It's no secret that A.I. is everywhere these days.  It's behind Waze telling you a best route, Google suggesting a typo correction, and those really personalized ads on your Facebook newsfeed.  

But what you may not realize is that it's not just massive consumer facing platforms that are part of the revolution.   Big corporations and B2B companies that focus on data solutions and AI--like Palantir, Oracle, and new divisions within IBM, Google, and Apple--are multiplying in numbers and success stories.  

Whether you are a business looking to improve content management, use data for more strategic decisions, analyze market reports, or even generate sales and client leads--it's becoming clear that big and small companies need A.I. and cannot afford to trail behind competitors that are quicker to leverage automation.  

But figuring out how and where to use A.I., let alone executing on a plan, isn't exactly easy.

While a lot of consulting and B2B companies will claim to give you all the answers, very few of them can explain what A.I. is and how works to solve your specific problems. 

I did find Shore Group, though--one B2B A.I. and data company that has its finger on the pulse.  They seem to have figured it out, and they can explain how to get the most out of new technologies in terms that actually make sense. 

Shore Group is unique in that they offer solutions that focus on how to use A.I. and what needs to be done to raw information to make it leveragable before A.I. is employed.

At Shore, Ian Sax and his new partner, Ariel Katz lead their team, serving clients who range from fortune 500 companies to small businesses looking to utilize A.I. "AI isn't black magic, contrary to what's being said," Sax told me on that point.  "Most of what you can get out of machine learning techniques or any algorithms boils down to the forethought, architecture, and normalization going into the data structures that the algorithms work with."  

All of this is great in theory, but why does Shore Group really stand out when it comes to execution, because they know that the key to future success lies within leveraging A.I. and this is what they want us to understand:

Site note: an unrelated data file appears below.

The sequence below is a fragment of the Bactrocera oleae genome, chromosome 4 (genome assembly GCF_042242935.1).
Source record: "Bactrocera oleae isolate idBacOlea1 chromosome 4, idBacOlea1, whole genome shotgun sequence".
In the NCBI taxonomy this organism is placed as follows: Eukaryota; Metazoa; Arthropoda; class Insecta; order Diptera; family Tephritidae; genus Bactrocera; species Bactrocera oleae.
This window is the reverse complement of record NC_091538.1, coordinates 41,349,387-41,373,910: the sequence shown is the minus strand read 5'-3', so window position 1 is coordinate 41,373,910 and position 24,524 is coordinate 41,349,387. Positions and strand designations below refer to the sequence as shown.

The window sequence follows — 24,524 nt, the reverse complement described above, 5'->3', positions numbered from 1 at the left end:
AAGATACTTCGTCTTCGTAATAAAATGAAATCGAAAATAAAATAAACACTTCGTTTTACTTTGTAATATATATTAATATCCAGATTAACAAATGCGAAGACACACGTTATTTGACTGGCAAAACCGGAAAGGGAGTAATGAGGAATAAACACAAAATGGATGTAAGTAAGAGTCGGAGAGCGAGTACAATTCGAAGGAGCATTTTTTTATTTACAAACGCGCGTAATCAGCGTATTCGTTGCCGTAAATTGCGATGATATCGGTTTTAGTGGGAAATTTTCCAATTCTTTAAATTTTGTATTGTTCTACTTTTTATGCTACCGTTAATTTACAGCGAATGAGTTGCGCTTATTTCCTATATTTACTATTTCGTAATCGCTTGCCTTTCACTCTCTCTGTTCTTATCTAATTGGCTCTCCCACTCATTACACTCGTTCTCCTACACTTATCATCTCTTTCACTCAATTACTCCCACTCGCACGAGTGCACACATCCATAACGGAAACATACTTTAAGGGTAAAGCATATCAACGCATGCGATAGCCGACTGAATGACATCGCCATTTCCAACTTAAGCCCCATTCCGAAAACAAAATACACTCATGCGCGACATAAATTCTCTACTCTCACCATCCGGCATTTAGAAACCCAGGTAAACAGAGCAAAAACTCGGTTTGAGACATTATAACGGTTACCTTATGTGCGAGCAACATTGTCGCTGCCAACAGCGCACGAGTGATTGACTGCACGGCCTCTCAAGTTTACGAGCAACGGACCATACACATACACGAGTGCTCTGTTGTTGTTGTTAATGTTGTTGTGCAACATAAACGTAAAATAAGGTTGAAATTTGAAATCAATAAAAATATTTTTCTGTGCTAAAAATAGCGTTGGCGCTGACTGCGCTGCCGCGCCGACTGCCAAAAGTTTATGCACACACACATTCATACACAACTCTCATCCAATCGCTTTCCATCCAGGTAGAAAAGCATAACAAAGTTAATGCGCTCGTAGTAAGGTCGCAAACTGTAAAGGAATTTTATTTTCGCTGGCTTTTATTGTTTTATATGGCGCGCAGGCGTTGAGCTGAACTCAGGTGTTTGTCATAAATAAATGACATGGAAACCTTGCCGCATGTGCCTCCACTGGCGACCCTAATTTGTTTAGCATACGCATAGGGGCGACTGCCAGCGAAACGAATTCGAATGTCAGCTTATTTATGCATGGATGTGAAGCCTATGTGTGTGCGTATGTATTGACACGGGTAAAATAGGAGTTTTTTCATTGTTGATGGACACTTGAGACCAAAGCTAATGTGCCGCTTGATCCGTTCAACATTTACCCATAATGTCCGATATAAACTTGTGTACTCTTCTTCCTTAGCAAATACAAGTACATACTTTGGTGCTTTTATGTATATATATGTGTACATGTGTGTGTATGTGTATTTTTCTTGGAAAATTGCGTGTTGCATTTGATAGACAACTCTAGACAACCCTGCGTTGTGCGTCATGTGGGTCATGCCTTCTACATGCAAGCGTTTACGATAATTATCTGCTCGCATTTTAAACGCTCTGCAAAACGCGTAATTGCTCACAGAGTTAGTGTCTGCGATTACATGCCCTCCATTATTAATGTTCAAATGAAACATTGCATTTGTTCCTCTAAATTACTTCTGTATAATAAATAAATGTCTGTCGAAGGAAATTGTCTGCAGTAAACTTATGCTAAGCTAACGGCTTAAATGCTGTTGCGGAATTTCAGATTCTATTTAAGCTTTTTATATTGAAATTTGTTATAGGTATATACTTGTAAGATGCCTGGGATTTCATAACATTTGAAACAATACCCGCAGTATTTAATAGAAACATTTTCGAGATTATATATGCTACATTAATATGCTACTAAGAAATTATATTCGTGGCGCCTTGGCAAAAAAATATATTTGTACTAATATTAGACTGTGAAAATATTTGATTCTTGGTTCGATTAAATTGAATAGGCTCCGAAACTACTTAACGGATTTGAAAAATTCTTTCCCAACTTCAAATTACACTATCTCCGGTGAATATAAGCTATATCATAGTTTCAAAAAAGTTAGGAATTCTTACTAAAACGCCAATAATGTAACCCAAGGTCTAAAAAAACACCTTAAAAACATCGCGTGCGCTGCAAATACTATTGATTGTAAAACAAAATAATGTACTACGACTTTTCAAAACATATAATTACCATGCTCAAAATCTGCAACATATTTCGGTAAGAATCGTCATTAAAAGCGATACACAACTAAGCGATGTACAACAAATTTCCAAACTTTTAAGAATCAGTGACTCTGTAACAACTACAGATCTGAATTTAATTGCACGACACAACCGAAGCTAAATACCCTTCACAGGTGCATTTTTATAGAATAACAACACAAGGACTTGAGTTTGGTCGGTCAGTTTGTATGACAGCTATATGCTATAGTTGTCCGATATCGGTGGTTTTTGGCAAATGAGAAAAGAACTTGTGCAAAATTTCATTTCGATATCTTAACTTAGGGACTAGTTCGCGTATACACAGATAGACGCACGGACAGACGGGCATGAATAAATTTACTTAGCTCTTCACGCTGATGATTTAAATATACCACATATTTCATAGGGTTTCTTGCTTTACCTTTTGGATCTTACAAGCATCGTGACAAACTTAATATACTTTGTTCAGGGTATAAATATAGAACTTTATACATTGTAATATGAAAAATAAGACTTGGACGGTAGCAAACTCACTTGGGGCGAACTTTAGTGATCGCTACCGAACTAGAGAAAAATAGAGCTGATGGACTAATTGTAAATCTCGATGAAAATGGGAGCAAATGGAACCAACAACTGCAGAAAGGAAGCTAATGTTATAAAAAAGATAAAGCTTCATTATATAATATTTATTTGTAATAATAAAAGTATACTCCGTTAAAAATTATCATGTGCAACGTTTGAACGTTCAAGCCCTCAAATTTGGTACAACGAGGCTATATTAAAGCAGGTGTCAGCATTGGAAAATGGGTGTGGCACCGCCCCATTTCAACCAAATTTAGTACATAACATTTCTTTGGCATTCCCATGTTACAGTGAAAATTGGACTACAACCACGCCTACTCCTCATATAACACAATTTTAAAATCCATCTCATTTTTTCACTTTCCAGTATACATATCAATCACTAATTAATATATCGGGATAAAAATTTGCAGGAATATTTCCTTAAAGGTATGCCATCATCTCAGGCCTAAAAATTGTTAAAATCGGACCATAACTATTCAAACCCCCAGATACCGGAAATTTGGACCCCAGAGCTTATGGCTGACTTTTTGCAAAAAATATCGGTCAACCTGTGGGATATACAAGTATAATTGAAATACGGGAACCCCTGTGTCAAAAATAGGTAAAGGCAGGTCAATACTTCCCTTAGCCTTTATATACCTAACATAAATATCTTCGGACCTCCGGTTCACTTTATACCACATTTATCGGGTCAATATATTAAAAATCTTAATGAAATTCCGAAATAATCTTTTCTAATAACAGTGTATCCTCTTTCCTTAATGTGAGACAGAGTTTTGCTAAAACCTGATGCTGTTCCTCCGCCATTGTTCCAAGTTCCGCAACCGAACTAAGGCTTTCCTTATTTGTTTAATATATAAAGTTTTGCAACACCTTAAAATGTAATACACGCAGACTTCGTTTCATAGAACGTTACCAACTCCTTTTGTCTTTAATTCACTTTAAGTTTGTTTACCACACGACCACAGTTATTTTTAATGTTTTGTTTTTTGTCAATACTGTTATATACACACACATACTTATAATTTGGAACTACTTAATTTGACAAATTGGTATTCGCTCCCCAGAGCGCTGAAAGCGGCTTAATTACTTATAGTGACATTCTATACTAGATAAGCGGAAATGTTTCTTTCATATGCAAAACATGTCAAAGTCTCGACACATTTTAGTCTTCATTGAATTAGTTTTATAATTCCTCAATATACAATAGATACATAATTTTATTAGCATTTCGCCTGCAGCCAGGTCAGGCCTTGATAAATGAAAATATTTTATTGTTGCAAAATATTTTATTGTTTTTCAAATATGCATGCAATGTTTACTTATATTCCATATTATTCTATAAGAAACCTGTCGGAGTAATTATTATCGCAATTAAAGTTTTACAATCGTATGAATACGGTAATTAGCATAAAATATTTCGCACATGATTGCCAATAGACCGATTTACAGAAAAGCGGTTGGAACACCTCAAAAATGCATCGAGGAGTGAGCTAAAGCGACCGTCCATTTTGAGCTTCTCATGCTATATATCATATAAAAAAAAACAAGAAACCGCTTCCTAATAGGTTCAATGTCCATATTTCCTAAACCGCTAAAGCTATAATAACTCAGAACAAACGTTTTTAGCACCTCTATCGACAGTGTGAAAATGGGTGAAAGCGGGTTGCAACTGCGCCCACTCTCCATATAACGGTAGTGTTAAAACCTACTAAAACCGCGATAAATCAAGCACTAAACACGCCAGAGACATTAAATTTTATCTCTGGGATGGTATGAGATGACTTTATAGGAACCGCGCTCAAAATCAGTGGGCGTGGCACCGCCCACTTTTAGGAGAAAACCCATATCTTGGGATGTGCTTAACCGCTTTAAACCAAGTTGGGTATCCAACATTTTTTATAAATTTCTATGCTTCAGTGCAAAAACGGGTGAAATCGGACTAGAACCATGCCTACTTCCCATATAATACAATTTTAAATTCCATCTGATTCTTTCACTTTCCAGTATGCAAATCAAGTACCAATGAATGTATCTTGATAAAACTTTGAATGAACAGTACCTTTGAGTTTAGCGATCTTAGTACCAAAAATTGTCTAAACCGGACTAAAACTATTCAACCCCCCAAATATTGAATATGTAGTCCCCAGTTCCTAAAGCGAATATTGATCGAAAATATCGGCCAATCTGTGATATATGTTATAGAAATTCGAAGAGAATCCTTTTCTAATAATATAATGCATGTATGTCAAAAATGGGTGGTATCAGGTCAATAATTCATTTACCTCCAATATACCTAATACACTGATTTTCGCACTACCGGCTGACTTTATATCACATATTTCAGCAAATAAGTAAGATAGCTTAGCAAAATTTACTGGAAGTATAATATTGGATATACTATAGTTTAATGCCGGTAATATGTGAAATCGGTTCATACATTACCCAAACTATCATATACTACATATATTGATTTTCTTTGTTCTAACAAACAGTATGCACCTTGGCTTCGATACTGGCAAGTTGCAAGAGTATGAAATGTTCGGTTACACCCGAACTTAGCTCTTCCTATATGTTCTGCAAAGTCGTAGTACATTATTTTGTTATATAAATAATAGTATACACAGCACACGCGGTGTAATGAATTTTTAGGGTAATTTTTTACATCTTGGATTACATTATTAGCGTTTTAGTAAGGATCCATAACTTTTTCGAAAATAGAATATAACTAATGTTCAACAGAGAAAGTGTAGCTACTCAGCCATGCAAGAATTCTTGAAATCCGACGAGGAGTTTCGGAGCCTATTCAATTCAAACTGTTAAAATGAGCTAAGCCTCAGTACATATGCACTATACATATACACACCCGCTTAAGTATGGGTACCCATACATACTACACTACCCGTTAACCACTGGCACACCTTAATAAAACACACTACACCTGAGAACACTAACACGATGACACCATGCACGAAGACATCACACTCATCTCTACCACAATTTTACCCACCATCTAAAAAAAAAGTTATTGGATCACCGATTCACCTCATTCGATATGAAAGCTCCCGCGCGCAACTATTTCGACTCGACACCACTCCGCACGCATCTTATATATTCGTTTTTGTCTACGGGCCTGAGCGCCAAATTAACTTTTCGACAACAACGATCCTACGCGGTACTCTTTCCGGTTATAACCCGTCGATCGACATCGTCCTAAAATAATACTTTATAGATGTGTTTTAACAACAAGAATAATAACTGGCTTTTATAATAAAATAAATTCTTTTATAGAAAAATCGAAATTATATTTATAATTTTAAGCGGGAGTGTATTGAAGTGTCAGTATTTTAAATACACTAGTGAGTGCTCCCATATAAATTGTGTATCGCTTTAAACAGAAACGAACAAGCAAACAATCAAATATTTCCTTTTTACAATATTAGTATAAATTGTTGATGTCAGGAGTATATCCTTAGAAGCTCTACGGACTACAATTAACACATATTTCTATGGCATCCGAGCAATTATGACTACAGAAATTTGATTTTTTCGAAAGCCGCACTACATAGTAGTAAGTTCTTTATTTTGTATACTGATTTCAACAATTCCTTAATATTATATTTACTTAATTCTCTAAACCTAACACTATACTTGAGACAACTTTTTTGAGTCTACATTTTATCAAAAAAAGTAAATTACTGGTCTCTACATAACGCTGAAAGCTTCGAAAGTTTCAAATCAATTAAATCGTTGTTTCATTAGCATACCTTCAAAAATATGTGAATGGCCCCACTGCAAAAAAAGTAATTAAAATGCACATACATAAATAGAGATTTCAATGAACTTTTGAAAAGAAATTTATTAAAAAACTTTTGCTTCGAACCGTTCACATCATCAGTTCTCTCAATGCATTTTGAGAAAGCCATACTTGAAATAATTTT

You must develop the right team:

Shore understands that it takes a the right group of people, to make up a great team.  Their projects have informatics scientists, research analysts, and software developers working to execute on the business requirements of a dataset being prepped for use with AI.  Katz, explained that for businesses, "Computer programs are only good as last the last domain expert to set up the protocols.  You actually need to really understand the data's real-world significance and constraints--and then A.I. can speed up processing and aggregating times."

You must define your source of information:

After getting the right people, and placing them on the right teams, the second step is always research. At Shore Group, they spend a lot of time identifying the best sources for the information needed, then documenting how they store that content. The important part, is knowing where the information is and how how each source is likely to update -- essential steps to maintaining any dataset that relies on dynamic, changing records.

You must map connections and distinctions:

At Shore Group, experience has taught them that it's critical to map out how these various sources communicate information in their own unique formats and languages, because they often deal with the same themes in different words. If, for example, you are merging your are contact records and notes from five different email accounts, it's critical to specify upfront how sources might conflict or complement each other, from both a technical and logical standpoint.

You must create a common language:

Each project Shore Group undertakes is unique to their client's needs.  Katz explained that "goals should shape the data categories and methods for collection and upkeep.  Choosing the optimal methods to collect, combine, and standardize it all--the "common language" the sources are translated to--is often the hardest part of any data and AI project.  It has to factor in the use-cases of the end-result, which dictate how the data will be delivered and used--RSS feeds, Excel, SQL databases, and the list goes on.

You must be flexible to function in the future:

Through so many years of experience, Shore Group realized that it is essential to set up quality control and maintenance protocols that work with that "common language" directly.  This means you don't have to reinvent the wheel every time sources change or records need to be edited, and your organization will be able to benefit from the data and AI processing in the long term.

As I have found in my research, A.I. is not a phase, it's not a fad, it's a tool that is here to stay and most of the successful well known industries are already using it. Are you? And if so, are you using it right?